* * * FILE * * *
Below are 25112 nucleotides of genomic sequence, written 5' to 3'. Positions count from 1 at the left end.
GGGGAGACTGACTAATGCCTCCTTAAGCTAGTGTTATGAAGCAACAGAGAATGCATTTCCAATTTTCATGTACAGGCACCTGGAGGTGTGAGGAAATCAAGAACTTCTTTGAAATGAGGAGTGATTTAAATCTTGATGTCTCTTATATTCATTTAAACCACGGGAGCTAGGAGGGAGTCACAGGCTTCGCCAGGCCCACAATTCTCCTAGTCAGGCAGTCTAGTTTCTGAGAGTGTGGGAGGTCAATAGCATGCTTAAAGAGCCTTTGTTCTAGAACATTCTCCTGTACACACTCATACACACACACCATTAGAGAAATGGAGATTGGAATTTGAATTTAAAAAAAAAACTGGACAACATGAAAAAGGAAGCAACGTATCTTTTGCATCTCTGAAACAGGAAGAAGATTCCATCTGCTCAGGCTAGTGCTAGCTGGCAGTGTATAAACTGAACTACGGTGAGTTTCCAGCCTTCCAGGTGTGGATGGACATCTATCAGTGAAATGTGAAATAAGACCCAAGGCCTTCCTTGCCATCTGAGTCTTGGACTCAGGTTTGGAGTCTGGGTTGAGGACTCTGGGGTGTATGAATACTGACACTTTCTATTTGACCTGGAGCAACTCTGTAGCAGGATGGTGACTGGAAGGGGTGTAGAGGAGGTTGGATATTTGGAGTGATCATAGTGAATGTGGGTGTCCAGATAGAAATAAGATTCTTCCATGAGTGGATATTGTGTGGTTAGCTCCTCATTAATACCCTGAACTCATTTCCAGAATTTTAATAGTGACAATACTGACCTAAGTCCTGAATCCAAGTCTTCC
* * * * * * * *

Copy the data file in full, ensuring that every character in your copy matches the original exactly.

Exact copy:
Below are 25112 nucleotides of genomic sequence, written 5' to 3'. Positions count from 1 at the left end.
GGGGAGACTGACTAATGCCTCCTTAAGCTAGTGTTATGAAGCAACAGAGAATGCATTTCCAATTTTCATGTACAGGCACCTGGAGGTGTGAGGAAATCAAGAACTTCTTTGAAATGAGGAGTGATTTAAATCTTGATGTCTCTTATATTCATTTAAACCACGGGAGCTAGGAGGGAGTCACAGGCTTCGCCAGGCCCACAATTCTCCTAGTCAGGCAGTCTAGTTTCTGAGAGTGTGGGAGGTCAATAGCATGCTTAAAGAGCCTTTGTTCTAGAACATTCTCCTGTACACACTCATACACACACACCATTAGAGAAATGGAGATTGGAATTTGAATTTAAAAAAAAAACTGGACAACATGAAAAAGGAAGCAACGTATCTTTTGCATCTCTGAAACAGGAAGAAGATTCCATCTGCTCAGGCTAGTGCTAGCTGGCAGTGTATAAACTGAACTACGGTGAGTTTCCAGCCTTCCAGGTGTGGATGGACATCTATCAGTGAAATGTGAAATAAGACCCAAGGCCTTCCTTGCCATCTGAGTCTTGGACTCAGGTTTGGAGTCTGGGTTGAGGACTCTGGGGTGTATGAATACTGACACTTTCTATTTGACCTGGAGCAACTCTGTAGCAGGATGGTGACTGGAAGGGGTGTAGAGGAGGTTGGATATTTGGAGTGATCATAGTGAATGTGGGTGTCCAGATAGAAATAAGATTCTTCCATGAGTGGATATTGTGTGGTTAGCTCCTCATTAATACCCTGAACTCATTTCCAGAATTTTAATAGTGACAATACTGACCTAAGTCCTGAATCCAAGTCTTCC